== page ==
Supreme Court overturns 1986 Bowers v. Hardwick Ruling

Log Cabin legal analysis of ruling

June 26, 2003 Facebook Twitter LinkedIn Blogger Tumblr

(WASHINGTON, DC) – In a landmark decision, the Supreme Court handed down its long-awaited decision in Lawrence v. State of Texas, overturned it's 1986 decision in Bowers v. Hardwick, and abolished all sodomy laws in the United States. Six of the nine justices agreed that precedent existed to overturn Bowers v. Hardwick, and while Justice Clarence Thomas did not join the majority, he wrote that if he "were a member of the Texas Legislature, [he] would vote to repeal [such laws]."

The amici brief filed by the Log Cabin Republicans and the Liberty Education Forum specifically asked the U.S. Supreme Court to overturn Bowers v. Hardwick, arguing that "[t]he Court can no longer deny that the privacy protections generally afforded the American family must necessarily protect too their rights to intimate association without eviscerating the privacy protections for all other American families. All of this demands that the Court re-examine its holding in Bowers and strike down laws such as the Texas law at issue as an unjustified state intrusion into the private lives of American citizens, an assault on the concept of ordered liberty and a violation of the U.S. Constitution." The U.S. Supreme Court agreed.

Upon reading the decision, C. Martin Meekins, Log Cabin Republican and Liberty Education Forum's attorney for their amici brief, who resides in the Los Angeles office of White & Case, said, "The Log Cabin Republicans and Liberty Education Forum should be proud of its first foray in the legal battle of civil rights for gay and lesbian Americans. It is rare indeed in American jurisprudence for the U.S Supreme Court to reverse itself and today the Court expressly did so after just 17 years. This decision is a clear victory. For gay and lesbian Americans, the Court has ruled that states cannot 'demean their existence or control their destiny [by] making their private sexual conduct a crime.' For all Americans, this decision is a victory because it affirms that the promise of the Constitution that there is a realm of personal liberty which the government may not enter. Given the focus of the Log Cabin and Liberty Education Forum amici brief, we are delighted by today's outcome and the basis upon which it was decided."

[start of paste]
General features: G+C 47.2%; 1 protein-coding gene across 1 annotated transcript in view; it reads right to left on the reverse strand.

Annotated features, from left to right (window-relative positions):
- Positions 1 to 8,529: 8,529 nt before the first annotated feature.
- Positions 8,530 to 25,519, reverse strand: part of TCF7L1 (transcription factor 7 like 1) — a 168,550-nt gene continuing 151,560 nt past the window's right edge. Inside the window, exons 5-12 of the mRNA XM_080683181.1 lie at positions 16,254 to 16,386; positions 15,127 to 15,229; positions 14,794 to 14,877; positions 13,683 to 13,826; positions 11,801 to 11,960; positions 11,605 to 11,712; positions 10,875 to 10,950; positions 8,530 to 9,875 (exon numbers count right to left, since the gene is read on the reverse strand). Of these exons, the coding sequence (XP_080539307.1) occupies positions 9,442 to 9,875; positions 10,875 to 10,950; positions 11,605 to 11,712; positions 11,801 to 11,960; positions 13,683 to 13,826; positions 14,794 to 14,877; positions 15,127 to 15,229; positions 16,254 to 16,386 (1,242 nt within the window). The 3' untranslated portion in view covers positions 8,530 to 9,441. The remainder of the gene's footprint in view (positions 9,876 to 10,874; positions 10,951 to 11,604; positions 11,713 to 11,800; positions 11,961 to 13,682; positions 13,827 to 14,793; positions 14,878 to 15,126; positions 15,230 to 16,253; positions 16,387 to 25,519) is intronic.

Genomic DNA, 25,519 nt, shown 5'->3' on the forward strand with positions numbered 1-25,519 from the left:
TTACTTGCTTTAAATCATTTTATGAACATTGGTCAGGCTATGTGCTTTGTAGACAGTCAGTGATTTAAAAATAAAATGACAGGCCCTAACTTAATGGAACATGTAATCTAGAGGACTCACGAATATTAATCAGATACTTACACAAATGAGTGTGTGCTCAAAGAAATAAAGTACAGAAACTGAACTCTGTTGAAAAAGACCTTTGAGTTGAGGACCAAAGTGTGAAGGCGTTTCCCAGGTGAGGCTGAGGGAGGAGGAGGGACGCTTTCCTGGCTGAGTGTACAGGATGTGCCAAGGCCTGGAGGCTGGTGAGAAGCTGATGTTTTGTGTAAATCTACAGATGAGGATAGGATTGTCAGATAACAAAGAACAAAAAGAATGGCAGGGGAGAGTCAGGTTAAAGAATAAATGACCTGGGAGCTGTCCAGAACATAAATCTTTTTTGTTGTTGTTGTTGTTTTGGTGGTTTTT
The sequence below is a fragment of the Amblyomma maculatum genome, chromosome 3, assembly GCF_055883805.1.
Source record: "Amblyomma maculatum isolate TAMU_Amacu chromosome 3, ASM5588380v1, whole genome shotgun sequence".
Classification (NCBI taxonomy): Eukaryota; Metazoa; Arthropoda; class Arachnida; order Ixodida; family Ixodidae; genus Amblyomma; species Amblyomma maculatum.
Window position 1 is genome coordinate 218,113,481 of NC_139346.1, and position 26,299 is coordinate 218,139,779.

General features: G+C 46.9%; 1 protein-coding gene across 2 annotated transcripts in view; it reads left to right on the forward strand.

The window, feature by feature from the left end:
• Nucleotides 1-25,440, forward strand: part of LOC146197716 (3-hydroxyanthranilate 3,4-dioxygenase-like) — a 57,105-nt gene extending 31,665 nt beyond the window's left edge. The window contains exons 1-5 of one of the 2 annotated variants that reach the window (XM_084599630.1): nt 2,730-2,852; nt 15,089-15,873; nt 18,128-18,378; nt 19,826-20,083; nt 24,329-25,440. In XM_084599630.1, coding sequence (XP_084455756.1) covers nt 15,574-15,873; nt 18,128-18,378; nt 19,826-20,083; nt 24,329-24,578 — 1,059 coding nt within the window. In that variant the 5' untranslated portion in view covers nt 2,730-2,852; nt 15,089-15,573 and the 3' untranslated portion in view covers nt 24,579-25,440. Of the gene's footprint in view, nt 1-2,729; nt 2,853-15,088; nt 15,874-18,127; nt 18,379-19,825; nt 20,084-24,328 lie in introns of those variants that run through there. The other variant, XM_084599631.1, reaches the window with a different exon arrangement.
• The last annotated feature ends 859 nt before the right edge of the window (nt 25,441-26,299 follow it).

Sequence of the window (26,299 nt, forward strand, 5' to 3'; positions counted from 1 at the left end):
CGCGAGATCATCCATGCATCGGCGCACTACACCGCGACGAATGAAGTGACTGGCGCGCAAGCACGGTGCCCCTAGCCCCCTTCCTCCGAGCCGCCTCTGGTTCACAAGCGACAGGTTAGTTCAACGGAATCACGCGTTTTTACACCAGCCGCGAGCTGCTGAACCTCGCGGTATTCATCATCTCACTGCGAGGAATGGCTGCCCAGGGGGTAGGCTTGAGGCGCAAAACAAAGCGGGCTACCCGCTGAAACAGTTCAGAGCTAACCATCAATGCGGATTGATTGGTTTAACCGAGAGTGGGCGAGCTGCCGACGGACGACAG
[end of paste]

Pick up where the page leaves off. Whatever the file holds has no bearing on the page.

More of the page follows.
Meekins added, "Justice Thomas, who has long-held the opinion that the right to privacy does not exist in the U.S. Constitution, predictably voted with the minority. However, it was admirable for Justice Thomas to think this case so important to add a dissent to say that a law such as this is 'uncommonly silly' and that he would vote to repeal such a law if he were a member of the Texas Legislature. This means our amici brief, directly aimed at the more conservative members of the Court, was heard and the court acknowledges that gays and lesbians are equal members of the American family."

Patrick Guerriero, executive director of the Log Cabin Republicans and president of the Liberty Education Forum, added, "We are proud that the Supreme Court reversed itself, and did so on the grounds we argued in our amici brief. Liberty for all Americans, both heterosexual and homosexual, is stronger today because of the courage two men in Texas had to fight against legal precedent. We salute Messrs. Lawrence and Garner for that courage, the Lambda Legal Defense Fund for their leadership, our lawyers for their insightful scholarship, and the U.S. Supreme Court for admitting past mistakes. Today will be looked upon as a watershed event for gay and lesbian civil rights."

Liberty Education Forum is a centrist think tank in Washington that offers new perspectives on gay and lesbian issues.